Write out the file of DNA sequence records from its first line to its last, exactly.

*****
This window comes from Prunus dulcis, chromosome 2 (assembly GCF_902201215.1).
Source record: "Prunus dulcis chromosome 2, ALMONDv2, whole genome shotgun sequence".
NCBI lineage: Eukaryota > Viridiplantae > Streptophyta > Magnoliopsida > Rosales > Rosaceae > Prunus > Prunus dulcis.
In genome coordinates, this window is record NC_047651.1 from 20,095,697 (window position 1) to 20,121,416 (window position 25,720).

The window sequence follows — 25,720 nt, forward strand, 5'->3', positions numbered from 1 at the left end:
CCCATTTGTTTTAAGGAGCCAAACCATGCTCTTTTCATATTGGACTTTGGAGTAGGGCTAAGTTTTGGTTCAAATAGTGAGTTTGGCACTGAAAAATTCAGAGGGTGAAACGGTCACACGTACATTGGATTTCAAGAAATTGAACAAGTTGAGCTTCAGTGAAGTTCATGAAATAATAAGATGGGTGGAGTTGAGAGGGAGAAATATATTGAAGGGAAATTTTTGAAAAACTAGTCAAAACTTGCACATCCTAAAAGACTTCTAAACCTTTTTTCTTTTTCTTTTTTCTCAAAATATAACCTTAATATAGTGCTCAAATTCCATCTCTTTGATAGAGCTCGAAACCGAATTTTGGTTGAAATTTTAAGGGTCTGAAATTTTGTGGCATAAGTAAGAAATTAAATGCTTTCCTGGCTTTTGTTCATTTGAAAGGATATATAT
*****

This window comes from Prunus dulcis, chromosome 2 (assembly GCF_902201215.1).
Source record: "Prunus dulcis chromosome 2, ALMONDv2, whole genome shotgun sequence".
NCBI lineage: Eukaryota > Viridiplantae > Streptophyta > Magnoliopsida > Rosales > Rosaceae > Prunus > Prunus dulcis.
In genome coordinates, this window is record NC_047651.1 from 20,095,697 (window position 1) to 20,121,416 (window position 25,720).

The window sequence follows — 25,720 nt, forward strand, 5'->3', positions numbered from 1 at the left end:
CCCATTTGTTTTAAGGAGCCAAACCATGCTCTTTTCATATTGGACTTTGGAGTAGGGCTAAGTTTTGGTTCAAATAGTGAGTTTGGCACTGAAAAATTCAGAGGGTGAAACGGTCACACGTACATTGGATTTCAAGAAATTGAACAAGTTGAGCTTCAGTGAAGTTCATGAAATAATAAGATGGGTGGAGTTGAGAGGGAGAAATATATTGAAGGGAAATTTTTGAAAAACTAGTCAAAACTTGCACATCCTAAAAGACTTCTAAACCTTTTTTCTTTTTCTTTTTTCTCAAAATATAACCTTAATATAGTGCTCAAATTCCATCTCTTTGATAGAGCTCGAAACCGAATTTTGGTTGAAATTTTAAGGGTCTGAAATTTTGTGGCATAAGTAAGAAATTAAATGCTTTCCTGGCTTTTGTTCATTTGAAAGGATATATAT